The Oakland Raiders had arguably one of the worst sets of quarterbacks in the NFL to start the 2013 season. By the end of the year, two of the four guys brought in to compete for playing time had been cut from the team and latched on elsewhere. As the off season gets underway, the Raiders still have the other two, Matt McGloin and Terrelle Pryor, under contract for the 2014 season.
Both McGloin and Pryor saw significant time as the starter in 2013 but neither was able to impress enough to be guaranteed a starting role next season. In fact, both general manager Reggie McKenzie and head coach Dennis Allen have said publicly that they are not sure if the quarterback of the future is on the Raiders roster yet.
So as the Raiders head into the off season with instability at quarterback, in a league where the quarterback is easily the most important position on the field, it has to be the number one priority, right?
I am not so sure. As the Seattle Seahawks just showed in the Super Bowl, while a franchise quarterback is huge, so is a great defense. And putting together a great defense is easier than the needle in a haystack game involved in finding a franchise quarterback. With the cap space and draft picks available to McKenzie, he has the opportunity to build a truly dominant defensive unit. Laying that foundation before spending too much on a quarterback will benefit whoever the Raiders eventually chose to lead the franchise.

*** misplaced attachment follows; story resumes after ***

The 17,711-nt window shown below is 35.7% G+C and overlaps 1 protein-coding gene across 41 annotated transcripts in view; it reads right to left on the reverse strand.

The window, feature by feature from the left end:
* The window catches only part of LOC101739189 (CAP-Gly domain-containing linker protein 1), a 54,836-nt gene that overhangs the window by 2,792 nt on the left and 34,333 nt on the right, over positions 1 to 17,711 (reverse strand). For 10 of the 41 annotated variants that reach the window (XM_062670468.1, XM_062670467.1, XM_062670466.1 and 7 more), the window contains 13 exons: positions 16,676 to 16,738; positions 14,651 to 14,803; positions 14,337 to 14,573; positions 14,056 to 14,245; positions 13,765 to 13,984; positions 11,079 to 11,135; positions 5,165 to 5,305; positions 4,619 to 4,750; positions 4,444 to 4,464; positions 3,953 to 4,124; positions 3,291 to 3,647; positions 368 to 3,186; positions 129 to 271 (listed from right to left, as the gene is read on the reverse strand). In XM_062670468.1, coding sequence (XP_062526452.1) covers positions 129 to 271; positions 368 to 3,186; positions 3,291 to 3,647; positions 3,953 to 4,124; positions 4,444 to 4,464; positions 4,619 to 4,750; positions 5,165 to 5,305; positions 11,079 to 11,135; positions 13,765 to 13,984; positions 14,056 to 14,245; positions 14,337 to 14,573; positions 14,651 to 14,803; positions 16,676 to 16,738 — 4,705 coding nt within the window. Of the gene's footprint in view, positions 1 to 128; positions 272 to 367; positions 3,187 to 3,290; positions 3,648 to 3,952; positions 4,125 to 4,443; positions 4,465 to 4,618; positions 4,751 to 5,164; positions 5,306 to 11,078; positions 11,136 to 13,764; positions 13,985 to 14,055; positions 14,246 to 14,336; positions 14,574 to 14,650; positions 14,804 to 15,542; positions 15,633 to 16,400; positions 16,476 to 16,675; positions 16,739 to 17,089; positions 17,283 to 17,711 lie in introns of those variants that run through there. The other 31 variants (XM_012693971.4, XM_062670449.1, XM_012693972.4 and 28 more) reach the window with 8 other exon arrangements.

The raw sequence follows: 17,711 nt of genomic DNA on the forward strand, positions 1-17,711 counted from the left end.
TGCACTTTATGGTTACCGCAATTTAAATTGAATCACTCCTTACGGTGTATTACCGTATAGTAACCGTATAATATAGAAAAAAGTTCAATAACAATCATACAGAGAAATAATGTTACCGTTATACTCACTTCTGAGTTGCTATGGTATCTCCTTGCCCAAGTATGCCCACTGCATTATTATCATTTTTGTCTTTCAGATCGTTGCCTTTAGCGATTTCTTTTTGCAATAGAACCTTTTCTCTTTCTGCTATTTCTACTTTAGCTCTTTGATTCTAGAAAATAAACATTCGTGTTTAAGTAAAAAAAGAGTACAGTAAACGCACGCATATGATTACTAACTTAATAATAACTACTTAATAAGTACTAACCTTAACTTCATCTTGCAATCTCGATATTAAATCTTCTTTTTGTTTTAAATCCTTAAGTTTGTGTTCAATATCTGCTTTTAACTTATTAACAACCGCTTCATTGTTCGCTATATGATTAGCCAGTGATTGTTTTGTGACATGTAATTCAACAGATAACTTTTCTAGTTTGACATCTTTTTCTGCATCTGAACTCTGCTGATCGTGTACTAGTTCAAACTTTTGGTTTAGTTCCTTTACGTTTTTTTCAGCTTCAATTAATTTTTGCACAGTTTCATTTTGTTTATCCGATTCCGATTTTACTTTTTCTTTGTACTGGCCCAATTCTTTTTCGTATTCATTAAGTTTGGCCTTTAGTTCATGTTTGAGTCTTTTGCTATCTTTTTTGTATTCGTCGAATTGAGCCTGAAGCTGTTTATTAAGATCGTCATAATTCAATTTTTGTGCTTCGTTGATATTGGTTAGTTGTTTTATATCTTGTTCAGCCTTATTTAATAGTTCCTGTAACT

Meanwhile, there are two young guys on the Raiders roster with potential. It is true that there is a chance neither one is capable of leading the team, but it makes sense to build a team around them while drafting a quarterback in a later round. That would give the Raiders three young quarterbacks with potential to develop while also assuring the team will be competitive with a dominant defense.
Quarterback may be the most important position in the NFL, but chasing a franchise guy without first building a solid team is a good way to find yourself at the bottom of league standings year after year.